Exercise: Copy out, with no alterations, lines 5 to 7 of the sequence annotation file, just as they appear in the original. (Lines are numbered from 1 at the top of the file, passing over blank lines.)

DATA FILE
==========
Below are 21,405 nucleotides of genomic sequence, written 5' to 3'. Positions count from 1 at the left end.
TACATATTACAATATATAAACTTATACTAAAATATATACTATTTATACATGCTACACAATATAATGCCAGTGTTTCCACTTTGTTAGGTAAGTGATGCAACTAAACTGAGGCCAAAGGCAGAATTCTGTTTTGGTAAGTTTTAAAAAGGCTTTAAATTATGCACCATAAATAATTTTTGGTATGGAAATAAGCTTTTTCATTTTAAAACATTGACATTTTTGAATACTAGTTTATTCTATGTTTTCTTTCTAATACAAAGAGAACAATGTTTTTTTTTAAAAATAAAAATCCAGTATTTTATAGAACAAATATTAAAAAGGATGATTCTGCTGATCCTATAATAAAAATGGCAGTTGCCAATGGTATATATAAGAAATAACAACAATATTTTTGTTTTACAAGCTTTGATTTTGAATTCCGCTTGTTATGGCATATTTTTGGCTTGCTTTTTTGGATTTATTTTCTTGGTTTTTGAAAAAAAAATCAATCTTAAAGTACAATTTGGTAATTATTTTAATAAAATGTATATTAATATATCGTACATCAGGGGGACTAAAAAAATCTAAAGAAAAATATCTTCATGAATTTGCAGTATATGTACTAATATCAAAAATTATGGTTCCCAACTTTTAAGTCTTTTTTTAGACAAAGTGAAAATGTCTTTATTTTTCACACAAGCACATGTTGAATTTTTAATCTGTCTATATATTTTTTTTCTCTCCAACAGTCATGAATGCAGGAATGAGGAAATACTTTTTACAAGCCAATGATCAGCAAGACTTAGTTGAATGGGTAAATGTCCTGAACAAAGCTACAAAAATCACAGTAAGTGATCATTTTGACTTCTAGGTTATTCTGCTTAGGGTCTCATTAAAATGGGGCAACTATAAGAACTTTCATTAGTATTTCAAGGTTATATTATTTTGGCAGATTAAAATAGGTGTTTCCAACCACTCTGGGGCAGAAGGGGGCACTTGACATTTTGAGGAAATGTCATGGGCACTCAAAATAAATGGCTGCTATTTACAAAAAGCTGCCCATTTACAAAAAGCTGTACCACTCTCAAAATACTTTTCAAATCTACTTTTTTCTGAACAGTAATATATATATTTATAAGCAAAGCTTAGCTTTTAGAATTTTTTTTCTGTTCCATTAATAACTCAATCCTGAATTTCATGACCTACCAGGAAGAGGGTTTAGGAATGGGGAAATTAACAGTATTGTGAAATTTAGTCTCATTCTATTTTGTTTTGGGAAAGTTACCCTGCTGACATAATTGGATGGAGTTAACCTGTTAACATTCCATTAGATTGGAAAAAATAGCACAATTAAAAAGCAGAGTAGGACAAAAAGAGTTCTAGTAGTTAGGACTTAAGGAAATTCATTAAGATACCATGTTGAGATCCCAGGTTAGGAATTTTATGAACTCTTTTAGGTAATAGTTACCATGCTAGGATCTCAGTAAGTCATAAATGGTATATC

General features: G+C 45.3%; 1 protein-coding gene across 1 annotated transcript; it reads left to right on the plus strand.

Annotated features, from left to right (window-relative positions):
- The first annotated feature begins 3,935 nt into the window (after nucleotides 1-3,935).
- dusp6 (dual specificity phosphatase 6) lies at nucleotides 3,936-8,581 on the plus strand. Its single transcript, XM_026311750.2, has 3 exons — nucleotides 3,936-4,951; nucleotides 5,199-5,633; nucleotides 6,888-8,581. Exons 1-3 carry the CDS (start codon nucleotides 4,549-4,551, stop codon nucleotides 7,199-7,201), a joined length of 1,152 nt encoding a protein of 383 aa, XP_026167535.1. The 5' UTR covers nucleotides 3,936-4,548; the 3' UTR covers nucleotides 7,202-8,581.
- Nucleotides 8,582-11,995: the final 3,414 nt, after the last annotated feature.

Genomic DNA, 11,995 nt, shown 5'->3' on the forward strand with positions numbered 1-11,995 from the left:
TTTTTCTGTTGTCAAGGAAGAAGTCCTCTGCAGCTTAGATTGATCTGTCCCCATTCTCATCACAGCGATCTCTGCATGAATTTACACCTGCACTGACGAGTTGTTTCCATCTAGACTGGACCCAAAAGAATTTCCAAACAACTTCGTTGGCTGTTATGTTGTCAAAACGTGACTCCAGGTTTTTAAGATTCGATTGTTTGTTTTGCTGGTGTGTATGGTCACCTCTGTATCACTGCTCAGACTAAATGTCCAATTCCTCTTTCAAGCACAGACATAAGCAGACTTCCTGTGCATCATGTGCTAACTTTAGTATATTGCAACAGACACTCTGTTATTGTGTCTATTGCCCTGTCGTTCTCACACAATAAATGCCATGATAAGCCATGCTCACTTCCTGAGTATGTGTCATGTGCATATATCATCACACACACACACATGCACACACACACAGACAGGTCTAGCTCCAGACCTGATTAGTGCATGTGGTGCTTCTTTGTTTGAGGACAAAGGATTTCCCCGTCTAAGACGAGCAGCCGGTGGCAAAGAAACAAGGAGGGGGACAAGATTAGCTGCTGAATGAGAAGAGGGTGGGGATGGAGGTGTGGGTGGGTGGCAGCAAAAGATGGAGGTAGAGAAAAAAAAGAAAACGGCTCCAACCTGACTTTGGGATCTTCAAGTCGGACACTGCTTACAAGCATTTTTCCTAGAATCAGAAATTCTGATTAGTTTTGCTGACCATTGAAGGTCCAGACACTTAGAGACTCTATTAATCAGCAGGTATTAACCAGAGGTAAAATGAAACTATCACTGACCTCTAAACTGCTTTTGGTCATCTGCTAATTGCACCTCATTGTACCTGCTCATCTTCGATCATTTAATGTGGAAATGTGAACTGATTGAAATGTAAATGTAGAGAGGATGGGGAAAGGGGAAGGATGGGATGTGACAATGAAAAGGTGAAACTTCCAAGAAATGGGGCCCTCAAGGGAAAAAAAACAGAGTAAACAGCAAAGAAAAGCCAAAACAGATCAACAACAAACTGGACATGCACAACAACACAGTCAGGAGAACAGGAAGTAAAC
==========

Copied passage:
- The first annotated feature begins 3,935 nt into the window (after nucleotides 1-3,935).
- dusp6 (dual specificity phosphatase 6) lies at nucleotides 3,936-8,581 on the plus strand. Its single transcript, XM_026311750.2, has 3 exons — nucleotides 3,936-4,951; nucleotides 5,199-5,633; nucleotides 6,888-8,581. Exons 1-3 carry the CDS (start codon nucleotides 4,549-4,551, stop codon nucleotides 7,199-7,201), a joined length of 1,152 nt encoding a protein of 383 aa, XP_026167535.1. The 5' UTR covers nucleotides 3,936-4,548; the 3' UTR covers nucleotides 7,202-8,581.
- Nucleotides 8,582-11,995: the final 3,414 nt, after the last annotated feature.